LOS ANGELES — The pipeline that leaked thousands of gallons of oil on the California coast was the only pipe of its kind in the county not required to have an automatic shut-off valve because of a court fight nearly three decades ago, a county official said.
The original owner of the pipeline skirted the Santa Barbara County requirement by successfully arguing in court in the late 1980s that it should be subject to federal oversight because the pipeline is part of an interstate network, said Kevin Drude, deputy director of the county’s Energy and Minerals Division. Auto shut-off valves are not required by federal regulators.
“It’s the only major pipeline that doesn’t have auto shut-off,” Drude said. “For us, it’s routine.”
Federal regulators are investigating the cause of Tuesday’s leak that spilled up to 105,000 gallons of crude oil from an underground pipe into a culvert and as much as 21,000 gallons into the ocean at Refugio State Beach. The spill killed untold numbers of fish, a few pelicans and mired other birds, sea lions and at least one elephant seal in the muck.
Plains All American Pipeline was still draining the pipe and trying to locate the leak Friday. Federal regulators ordered the company to remove the damaged section and send it to a lab for tests on the metal, along with a series of other steps before it could resume pumping oil through the pipe to inland refineries.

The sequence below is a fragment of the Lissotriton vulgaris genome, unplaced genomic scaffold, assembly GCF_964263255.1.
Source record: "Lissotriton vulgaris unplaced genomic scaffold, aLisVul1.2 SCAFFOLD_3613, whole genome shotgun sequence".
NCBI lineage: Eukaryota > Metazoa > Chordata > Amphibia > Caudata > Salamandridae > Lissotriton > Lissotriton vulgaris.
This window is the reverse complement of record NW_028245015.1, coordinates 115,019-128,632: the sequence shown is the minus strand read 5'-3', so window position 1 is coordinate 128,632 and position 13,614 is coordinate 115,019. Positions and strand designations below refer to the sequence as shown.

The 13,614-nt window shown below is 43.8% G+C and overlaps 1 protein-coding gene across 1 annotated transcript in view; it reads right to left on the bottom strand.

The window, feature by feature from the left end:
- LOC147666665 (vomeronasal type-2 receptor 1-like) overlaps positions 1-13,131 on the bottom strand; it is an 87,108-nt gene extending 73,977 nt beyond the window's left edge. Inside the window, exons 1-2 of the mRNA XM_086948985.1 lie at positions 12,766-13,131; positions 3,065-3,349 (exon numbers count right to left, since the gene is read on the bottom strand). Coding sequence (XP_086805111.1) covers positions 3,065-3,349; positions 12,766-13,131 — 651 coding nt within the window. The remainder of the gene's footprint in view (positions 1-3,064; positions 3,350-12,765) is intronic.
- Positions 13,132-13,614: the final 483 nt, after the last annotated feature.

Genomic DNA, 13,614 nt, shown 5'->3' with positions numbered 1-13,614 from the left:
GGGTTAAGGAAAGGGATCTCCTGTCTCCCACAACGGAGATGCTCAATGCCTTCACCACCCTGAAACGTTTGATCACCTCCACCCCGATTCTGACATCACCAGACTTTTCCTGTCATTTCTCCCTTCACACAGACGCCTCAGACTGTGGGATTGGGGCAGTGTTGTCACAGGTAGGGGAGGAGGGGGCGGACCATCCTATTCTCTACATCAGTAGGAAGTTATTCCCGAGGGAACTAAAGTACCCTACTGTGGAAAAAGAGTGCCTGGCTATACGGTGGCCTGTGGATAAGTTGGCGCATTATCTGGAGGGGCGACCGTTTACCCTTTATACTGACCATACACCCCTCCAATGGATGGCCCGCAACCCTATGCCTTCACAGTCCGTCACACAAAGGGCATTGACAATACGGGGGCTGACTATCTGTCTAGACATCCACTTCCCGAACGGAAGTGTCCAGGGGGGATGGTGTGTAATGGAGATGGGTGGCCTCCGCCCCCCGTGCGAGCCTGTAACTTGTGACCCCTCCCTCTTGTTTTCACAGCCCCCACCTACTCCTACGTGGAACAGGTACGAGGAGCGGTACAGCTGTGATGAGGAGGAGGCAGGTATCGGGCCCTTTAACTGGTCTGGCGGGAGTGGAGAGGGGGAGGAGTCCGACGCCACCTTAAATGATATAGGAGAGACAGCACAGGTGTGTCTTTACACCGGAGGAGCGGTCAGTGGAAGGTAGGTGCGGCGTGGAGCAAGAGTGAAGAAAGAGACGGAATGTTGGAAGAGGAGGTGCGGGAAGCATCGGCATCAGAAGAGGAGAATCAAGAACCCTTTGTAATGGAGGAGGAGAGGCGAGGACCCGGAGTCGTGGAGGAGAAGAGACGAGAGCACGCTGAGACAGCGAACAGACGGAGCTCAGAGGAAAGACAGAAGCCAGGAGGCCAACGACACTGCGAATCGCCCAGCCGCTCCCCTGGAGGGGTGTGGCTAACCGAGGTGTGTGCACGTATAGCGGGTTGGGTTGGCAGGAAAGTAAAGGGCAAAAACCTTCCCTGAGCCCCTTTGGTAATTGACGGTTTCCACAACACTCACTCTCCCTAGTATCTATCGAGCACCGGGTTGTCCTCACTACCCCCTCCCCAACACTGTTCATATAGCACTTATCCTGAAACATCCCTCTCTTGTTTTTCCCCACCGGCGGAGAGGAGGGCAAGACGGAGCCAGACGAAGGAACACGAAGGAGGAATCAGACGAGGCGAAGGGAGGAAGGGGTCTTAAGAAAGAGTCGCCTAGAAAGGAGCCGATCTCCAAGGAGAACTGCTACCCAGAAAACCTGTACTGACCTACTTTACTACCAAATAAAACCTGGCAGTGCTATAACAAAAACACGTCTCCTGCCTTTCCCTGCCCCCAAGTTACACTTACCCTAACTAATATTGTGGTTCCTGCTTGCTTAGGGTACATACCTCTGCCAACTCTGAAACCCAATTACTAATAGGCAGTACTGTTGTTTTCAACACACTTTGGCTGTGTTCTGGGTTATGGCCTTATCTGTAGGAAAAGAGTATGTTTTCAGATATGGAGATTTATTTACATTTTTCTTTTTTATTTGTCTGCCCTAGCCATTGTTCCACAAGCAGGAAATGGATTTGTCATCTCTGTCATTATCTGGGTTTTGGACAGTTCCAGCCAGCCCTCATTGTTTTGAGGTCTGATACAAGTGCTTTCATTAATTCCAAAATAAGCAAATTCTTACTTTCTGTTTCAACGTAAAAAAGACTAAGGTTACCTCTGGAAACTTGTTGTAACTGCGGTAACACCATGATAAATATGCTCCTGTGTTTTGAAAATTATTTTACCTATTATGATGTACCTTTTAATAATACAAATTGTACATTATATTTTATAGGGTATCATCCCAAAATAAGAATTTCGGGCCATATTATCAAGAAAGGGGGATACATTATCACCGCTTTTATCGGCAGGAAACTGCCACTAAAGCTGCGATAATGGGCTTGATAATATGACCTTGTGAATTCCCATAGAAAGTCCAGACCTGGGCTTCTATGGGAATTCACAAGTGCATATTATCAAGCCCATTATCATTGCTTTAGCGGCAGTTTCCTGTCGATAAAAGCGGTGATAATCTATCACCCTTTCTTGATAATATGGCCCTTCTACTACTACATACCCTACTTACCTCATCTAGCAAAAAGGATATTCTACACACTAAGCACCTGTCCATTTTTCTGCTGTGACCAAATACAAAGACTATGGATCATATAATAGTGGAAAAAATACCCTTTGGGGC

While it’s not known whether an auto shut-off valve would have detected the leak and reduced the size of the spill, environmentalists have criticized the lack of such a device, saying it could have shut the leaking pipe down sooner.
“Everyone is pretty mystified why the pipeline didn’t automatically shut down when the leak occurred,” said Linda Krop, chief counsel of the Environmental Defense Center.
County regulations sometimes go beyond state and federal standards, requiring additional environmental analysis or imposing conditions to further protect health and the environment, Drude said. One additional requirement that’s standard is a valve that can detect changes consistent with a leak and automatically shut down.
Richard Kuprewicz, president of Accufacts Inc. who investigates pipeline incidents, said such valves aren’t always effective, though newer more sophisticated “smart” models provide more accurate signals that can trigger shutdowns.